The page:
Helton's Chase for .400
Monday, August 28th 2000, 12:00 am
By: News On 6
DENVER (AP) â€” Todd Helton made his extraordinary breakthrough during just another afternoon in the batting cage.
After practice for a game in Montreal, Helton left the mesh-covered cage and looked at hitting instructor Clint Hurdle with wide-eyed amazement.
``This is a kid I've worked with for six years, and he hit balls that day I had never seen him hit before,'' Hurdle said. ``When he got done, he looked at me like, `What was that?' I said, `Let's just see if we found something. The league will let us know.'''
Since that day in late April when all the mechanics of Helton's swing finally jelled, pitchers around the National League have scrambled to come up with a successful response.
Helton entered the final weekend of August hitting a major league-leading .393 with 31 homers and 110 RBIs. He reached .400 during a home game against the Atlanta Braves on Monday, and his pursuit of the elusive barrier has created a national stir.
Not since Ted Williams hit .406 in 1941 has anyone reached the .400 mark. After Cal Ripken replaced Lou Gehrig as baseball's Iron Man in 1995 and Mark McGwire passed Roger Maris as the single-season home run king in 1998, anything seems possible.
``To see Ripken do what he did, to see Mac do what he did and now to see the .400 barrier go down in our era, I think it would be a neat thing for us,'' Atlanta pitcher Tom Glavine said.
``It's the kind of thing that you really haven't seen too many people make a serious run at. When somebody finally does, it's hard to take it too, too seriously because you figure things are going to start leveling off. But it seems like Todd's gotten even hotter.''
After Helton hit a modest .328 in June and July, his average dipped to .371 and talk of .400 was limited to Boston shortstop Nomar Garciaparra, who was at .400 on July 20. The two reversed roles in August, with Helton using a 42-for-82 stretch to put himself in position for a historic September.
``Those are Little League numbers,'' Hurdle said. ``One of the things about an elite hitter is when they do start to spiral out of control, they have the ability to recover quicker than other guys. I could do the 1-for-30 thing when I played. These guys, it's 2-for-13 and boom, something clicks.''
Talking statistics is taboo around Helton, who prefers to focus on his mechanics and studious approach to opposing pitchers.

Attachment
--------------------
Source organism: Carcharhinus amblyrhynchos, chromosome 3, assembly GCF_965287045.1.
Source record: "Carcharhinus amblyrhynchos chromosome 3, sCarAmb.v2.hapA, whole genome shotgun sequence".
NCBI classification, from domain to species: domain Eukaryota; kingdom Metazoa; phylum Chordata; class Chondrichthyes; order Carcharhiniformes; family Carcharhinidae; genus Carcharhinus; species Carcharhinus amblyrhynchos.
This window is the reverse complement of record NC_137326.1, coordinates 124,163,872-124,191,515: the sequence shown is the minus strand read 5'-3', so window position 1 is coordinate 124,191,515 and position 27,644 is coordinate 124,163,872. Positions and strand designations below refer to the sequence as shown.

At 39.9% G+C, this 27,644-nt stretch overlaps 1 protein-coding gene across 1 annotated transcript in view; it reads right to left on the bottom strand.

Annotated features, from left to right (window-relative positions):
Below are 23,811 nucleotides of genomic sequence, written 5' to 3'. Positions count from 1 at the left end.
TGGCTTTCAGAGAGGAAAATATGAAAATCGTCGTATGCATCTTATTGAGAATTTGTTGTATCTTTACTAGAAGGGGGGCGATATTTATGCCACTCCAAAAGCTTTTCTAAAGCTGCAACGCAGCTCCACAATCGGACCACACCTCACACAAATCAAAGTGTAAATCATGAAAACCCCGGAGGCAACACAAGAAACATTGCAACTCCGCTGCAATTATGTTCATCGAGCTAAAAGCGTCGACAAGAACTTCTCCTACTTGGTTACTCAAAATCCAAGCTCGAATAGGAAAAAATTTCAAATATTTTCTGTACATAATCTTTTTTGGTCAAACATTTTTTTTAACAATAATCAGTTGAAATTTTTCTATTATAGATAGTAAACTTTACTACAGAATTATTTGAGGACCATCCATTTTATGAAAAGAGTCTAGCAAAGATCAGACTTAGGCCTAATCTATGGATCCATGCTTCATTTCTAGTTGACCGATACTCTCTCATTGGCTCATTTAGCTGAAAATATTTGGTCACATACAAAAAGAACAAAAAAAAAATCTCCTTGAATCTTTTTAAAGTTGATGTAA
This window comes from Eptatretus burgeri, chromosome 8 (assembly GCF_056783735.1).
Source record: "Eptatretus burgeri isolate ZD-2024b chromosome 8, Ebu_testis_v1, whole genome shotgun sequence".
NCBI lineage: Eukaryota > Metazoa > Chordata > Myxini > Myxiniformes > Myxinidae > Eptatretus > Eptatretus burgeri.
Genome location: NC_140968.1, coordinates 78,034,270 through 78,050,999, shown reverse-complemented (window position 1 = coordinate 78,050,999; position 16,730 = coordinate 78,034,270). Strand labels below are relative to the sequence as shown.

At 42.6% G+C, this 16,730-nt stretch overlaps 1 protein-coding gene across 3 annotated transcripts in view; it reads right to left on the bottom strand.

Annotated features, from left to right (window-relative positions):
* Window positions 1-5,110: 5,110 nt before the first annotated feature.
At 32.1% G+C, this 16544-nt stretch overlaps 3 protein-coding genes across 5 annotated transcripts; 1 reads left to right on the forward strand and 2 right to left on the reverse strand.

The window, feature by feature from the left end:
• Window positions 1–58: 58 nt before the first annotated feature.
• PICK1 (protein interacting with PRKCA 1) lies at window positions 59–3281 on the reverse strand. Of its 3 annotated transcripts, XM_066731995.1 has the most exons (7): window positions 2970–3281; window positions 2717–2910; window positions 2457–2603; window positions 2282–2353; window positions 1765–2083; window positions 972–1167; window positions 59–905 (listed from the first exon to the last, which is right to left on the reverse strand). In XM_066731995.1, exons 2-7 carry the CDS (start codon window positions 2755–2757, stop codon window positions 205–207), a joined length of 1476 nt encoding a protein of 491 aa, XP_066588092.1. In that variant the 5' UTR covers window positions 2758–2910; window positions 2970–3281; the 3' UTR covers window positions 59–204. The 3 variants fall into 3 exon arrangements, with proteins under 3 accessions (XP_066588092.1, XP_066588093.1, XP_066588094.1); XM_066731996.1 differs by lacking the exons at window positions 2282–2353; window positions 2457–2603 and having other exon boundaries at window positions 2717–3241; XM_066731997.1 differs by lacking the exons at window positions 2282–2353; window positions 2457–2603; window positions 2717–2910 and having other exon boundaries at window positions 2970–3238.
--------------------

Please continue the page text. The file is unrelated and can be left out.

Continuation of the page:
Although congenial and polite, Helton scowled at the mention of .400 during Colorado's recent six-game homestand in which he hit .346 and his average dropped 3 points. A cardboard sign above his locker after one game said: ``No more questions about .400.''
``It's like a guy going up for his last at-bat and he's got to hit a home run for the cycle,'' Helton said. ``You don't walk up and say, `Hey, hit a home run here. You need it for the cycle.'''
Some critics argue that even if Helton hits .400 for the season, the average should have an asterisk attached to it. He plays half of his games in the thin, mountain air of Coors Field, a hitting haven from the day it opened in 1995.
Helton had a .425 home average, but was .360 on the road going into the weekend series in Pittsburgh.
``It is unfortunate that this Coors Field factor has surfaced,'' Rockies manager Buddy Bell said.
``Ted Williams is probably the greatest hitter of all time. There is no asterisk by his name because he hit at Fenway Park, and there is no asterisk by Wade Boggs' name because he has 3,000 hits. These guys hit the ball damn hard consistently. And George Brett, they don't have an asterisk by his name because he hit on Astroturf his whole career. You've got to be able to perform.''
Even Glavine, a pitcher who's favorite activity in Colorado is boarding the charter plane home, said Helton should be lauded without qualification if he hits .400. Braves shortstop Walt Weiss agreed.
``I don't care where you're hitting. You can be playing in Williamsport and it's going to be tough to hit .400 against major league pitching,'' said Weiss, referring to the home in Pennsylvania of the Little League World Series.
Weiss, who played briefly with Helton on the Rockies in 1997, said watching him spurred flashbacks to Brett, who was hitting .400 as late as Sept. 4, 1980, before finishing at .390.
Tony Gwynn was at .394 when the players strike hit on Aug. 12, 1994. No such labor dispute stands in Helton's way, but the Atlanta pitching staff does. The Rockies conclude their season with a three-game series against the Braves in Atlanta.
``It could make for an interesting situation,'' Glavine said. ``Hopefully, if he does come in with a chance to hit .400, we'll have wrapped up our division and won't have to worry about giving up hits to him.''
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